As Hurricane Irene intensifies and moves up the U.S. coastline, rainfall amounts will vary from a few inches to almost 20" in some places. The heaviest rains are predicted to remain offshore, though current NOAA GFS weather models, shown here, indicate that the Outer Banks and coastal New England may bear the brunt of Irene’s rains in the U.S. [Data source: NOAA NCEP GFS 0600z model run on August 23, 2011, total precipitation accumulation through August 31 at 0600z]
The ability to make accurate predictions for heavy rainfall events, such as approaching hurricanes, days in advance is predicated upon high quality and frequent satellite observations of rain rate and total precipitable water, especially when storms are still offshore, outside the range of other sensors like radar. Polar-orbiting satellites, from the current NOAA-19, to the soon to be launched NPP, and the future JPSS, provide the majority of the data that drive NOAA’s weather models. Gaps in satellite data coverage will detrimentally affect NOAA’s ability to accurately estimate when, where, and how badly severe weather will impact the U.S.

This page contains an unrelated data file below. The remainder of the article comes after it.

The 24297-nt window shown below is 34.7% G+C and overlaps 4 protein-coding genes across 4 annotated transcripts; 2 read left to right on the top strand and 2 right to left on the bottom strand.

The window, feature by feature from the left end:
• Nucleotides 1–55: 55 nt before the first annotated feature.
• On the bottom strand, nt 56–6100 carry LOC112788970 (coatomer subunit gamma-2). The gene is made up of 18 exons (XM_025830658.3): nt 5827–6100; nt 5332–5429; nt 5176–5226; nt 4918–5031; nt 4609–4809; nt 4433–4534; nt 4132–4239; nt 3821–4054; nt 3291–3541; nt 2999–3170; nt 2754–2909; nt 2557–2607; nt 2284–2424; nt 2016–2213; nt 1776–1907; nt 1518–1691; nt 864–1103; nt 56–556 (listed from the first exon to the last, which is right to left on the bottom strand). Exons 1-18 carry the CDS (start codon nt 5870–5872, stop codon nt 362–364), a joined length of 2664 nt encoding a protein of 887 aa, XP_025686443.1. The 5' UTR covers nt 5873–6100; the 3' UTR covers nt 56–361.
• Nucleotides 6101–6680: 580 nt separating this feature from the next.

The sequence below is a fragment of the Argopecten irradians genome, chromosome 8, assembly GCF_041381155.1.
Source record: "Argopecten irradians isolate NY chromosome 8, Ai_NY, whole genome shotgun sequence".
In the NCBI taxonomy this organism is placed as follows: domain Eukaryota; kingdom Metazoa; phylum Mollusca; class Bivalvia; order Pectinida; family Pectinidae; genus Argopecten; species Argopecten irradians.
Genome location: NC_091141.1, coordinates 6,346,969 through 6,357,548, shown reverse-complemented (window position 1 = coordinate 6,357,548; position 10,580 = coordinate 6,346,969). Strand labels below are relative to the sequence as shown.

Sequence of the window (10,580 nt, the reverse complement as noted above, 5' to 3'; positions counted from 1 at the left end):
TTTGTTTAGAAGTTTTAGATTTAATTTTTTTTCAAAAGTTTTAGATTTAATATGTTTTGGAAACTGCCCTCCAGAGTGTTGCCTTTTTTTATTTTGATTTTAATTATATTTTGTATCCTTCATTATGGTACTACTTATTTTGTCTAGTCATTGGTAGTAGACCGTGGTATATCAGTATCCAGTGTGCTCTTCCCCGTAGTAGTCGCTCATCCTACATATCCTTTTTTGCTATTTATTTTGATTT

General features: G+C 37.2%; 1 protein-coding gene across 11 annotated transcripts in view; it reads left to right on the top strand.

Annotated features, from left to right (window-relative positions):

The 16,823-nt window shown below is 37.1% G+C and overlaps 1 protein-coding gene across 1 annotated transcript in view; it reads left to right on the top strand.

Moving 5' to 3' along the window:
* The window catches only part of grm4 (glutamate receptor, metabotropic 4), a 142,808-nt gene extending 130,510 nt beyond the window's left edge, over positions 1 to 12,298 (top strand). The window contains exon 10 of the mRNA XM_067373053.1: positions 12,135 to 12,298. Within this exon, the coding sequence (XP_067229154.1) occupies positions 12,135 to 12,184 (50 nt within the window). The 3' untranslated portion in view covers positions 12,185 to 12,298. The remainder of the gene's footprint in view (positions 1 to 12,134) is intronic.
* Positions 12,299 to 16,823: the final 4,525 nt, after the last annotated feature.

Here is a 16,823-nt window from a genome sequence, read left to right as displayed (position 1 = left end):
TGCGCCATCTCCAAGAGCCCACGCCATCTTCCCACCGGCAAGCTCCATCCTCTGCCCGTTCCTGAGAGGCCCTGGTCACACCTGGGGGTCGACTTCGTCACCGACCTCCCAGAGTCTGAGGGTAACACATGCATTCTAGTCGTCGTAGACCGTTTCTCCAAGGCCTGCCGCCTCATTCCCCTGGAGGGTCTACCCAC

For the latest satellite imagery and animations, please see our real-time imagery web page.